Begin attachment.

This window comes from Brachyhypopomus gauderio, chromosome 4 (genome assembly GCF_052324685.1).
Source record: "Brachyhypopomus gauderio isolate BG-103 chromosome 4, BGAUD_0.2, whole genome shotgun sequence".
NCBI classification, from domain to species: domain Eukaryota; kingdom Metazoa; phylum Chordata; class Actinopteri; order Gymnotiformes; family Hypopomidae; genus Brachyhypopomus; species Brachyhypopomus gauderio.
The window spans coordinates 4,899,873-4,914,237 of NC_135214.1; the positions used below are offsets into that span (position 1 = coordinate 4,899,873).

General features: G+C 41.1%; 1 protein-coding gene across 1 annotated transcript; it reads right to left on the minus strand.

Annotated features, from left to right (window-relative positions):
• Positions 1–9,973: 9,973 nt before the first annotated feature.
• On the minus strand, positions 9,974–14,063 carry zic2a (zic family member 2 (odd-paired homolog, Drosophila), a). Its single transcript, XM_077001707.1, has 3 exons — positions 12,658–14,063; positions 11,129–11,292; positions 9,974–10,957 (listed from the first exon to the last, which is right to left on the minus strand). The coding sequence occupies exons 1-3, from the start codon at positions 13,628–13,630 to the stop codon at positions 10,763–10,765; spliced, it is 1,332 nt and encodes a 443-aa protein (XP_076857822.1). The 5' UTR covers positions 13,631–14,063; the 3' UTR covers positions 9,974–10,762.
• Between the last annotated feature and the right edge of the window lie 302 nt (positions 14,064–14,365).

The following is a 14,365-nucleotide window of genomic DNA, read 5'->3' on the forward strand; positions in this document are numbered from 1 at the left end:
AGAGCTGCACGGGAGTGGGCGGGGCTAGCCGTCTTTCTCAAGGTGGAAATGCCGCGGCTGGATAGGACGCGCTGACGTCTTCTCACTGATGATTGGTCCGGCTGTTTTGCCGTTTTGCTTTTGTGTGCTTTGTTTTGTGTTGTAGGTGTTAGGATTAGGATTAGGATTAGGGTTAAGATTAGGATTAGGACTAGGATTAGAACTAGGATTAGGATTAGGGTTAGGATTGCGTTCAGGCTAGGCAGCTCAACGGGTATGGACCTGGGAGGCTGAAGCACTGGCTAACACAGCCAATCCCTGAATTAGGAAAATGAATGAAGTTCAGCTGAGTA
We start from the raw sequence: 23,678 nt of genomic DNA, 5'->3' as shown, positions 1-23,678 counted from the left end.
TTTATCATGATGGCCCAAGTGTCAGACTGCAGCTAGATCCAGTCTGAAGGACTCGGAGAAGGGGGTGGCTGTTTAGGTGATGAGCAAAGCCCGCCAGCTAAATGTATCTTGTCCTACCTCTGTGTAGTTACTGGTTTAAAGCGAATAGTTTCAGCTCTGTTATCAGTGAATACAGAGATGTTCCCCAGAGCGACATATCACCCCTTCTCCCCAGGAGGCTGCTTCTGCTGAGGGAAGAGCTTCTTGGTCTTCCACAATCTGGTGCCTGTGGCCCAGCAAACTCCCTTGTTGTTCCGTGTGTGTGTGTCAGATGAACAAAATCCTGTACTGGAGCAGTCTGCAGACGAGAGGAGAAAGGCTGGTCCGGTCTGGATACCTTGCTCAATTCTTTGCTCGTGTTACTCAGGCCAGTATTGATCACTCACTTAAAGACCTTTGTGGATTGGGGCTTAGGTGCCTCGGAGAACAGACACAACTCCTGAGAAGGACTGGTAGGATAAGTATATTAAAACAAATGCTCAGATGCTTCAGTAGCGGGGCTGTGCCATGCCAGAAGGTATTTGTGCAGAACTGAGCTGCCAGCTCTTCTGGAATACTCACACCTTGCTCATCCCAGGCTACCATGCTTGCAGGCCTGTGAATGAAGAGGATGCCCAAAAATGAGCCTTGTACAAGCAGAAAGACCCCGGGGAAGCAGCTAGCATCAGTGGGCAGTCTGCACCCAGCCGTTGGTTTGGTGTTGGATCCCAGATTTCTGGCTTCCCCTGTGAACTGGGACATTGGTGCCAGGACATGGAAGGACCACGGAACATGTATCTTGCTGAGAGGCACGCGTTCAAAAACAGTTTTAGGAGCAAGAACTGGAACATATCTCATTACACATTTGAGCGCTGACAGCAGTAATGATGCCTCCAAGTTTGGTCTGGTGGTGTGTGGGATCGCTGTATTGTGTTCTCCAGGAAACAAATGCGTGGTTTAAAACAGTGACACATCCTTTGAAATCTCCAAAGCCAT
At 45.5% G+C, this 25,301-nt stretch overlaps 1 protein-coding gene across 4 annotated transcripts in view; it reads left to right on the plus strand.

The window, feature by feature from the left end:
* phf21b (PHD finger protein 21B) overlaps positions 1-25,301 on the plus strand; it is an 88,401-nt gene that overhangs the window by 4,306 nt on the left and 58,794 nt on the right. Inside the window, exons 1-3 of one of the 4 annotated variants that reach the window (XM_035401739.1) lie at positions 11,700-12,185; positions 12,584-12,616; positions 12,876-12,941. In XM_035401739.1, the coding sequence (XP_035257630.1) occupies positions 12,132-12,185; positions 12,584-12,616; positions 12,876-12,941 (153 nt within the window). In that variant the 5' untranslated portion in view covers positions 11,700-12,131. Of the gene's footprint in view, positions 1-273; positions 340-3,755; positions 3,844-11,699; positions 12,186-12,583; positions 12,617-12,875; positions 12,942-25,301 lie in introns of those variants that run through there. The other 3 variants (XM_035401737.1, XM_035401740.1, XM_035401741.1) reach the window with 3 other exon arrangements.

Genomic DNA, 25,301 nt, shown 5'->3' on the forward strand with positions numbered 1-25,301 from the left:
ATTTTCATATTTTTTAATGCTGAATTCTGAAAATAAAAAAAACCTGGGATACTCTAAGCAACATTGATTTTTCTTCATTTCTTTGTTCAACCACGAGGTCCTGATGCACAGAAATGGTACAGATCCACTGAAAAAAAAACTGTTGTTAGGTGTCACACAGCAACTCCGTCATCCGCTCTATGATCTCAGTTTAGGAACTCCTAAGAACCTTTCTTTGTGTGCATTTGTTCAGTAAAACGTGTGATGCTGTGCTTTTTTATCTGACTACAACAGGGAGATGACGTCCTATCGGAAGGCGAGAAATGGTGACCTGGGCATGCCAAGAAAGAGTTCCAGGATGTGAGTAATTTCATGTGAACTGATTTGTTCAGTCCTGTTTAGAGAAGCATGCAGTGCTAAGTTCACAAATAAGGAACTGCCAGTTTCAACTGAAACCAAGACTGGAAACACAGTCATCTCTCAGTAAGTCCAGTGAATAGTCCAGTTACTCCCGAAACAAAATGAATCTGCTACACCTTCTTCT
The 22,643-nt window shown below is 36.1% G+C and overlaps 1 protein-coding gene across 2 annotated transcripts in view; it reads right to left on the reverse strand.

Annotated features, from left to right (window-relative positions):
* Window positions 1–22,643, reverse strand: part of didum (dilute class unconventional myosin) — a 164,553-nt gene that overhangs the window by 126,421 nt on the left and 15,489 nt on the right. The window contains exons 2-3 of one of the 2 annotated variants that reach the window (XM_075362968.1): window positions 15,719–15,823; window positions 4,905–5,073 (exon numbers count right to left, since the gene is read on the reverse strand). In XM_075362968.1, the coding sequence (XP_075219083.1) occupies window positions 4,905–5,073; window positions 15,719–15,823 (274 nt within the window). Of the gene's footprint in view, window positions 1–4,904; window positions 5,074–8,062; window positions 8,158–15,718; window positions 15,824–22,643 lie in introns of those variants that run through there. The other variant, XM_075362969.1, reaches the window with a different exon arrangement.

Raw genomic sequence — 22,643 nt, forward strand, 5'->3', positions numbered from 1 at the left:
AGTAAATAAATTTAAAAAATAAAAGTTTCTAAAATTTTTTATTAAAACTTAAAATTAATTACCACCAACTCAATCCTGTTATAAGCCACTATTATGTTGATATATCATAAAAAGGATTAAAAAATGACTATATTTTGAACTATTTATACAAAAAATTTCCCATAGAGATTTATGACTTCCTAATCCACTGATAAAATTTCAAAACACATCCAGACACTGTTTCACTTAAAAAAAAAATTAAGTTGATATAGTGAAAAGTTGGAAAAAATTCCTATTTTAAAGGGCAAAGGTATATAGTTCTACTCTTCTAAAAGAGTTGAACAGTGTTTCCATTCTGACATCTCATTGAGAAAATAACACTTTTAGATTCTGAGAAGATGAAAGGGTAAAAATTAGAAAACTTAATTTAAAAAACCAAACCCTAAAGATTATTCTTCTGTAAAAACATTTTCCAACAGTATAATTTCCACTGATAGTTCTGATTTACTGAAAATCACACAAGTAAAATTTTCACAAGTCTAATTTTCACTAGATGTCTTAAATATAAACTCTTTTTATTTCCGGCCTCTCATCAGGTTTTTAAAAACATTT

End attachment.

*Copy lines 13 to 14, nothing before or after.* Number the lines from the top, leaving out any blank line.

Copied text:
TTTATCATGATGGCCCAAGTGTCAGACTGCAGCTAGATCCAGTCTGAAGGACTCGGAGAAGGGGGTGGCTGTTTAGGTGATGAGCAAAGCCCGCCAGCTAAATGTATCTTGTCCTACCTCTGTGTAGTTACTGGTTTAAAGCGAATAGTTTCAGCTCTGTTATCAGTGAATACAGAGATGTTCCCCAGAGCGACATATCACCCCTTCTCCCCAGGAGGCTGCTTCTGCTGAGGGAAGAGCTTCTTGGTCTTCCACAATCTGGTGCCTGTGGCCCAGCAAACTCCCTTGTTGTTCCGTGTGTGTGTGTCAGATGAACAAAATCCTGTACTGGAGCAGTCTGCAGACGAGAGGAGAAAGGCTGGTCCGGTCTGGATACCTTGCTCAATTCTTTGCTCGTGTTACTCAGGCCAGTATTGATCACTCACTTAAAGACCTTTGTGGATTGGGGCTTAGGTGCCTCGGAGAACAGACACAACTCCTGAGAAGGACTGGTAGGATAAGTATATTAAAACAAATGCTCAGATGCTTCAGTAGCGGGGCTGTGCCATGCCAGAAGGTATTTGTGCAGAACTGAGCTGCCAGCTCTTCTGGAATACTCACACCTTGCTCATCCCAGGCTACCATGCTTGCAGGCCTGTGAATGAAGAGGATGCCCAAAAATGAGCCTTGTACAAGCAGAAAGACCCCGGGGAAGCAGCTAGCATCAGTGGGCAGTCTGCACCCAGCCGTTGGTTTGGTGTTGGATCCCAGATTTCTGGCTTCCCCTGTGAACTGGGACATTGGTGCCAGGACATGGAAGGACCACGGAACATGTATCTTGCTGAGAGGCACGCGTTCAAAAACAGTTTTAGGAGCAAGAACTGGAACATATCTCATTACACATTTGAGCGCTGACAGCAGTAATGATGCCTCCAAGTTTGGTCTGGTGGTGTGTGGGATCGCTGTATTGTGTTCTCCAGGAAACAAATGCGTGGTTTAAAACAGTGACACATCCTTTGAAATCTCCAAAGCCAT
At 45.5% G+C, this 25,301-nt stretch overlaps 1 protein-coding gene across 4 annotated transcripts in view; it reads left to right on the plus strand.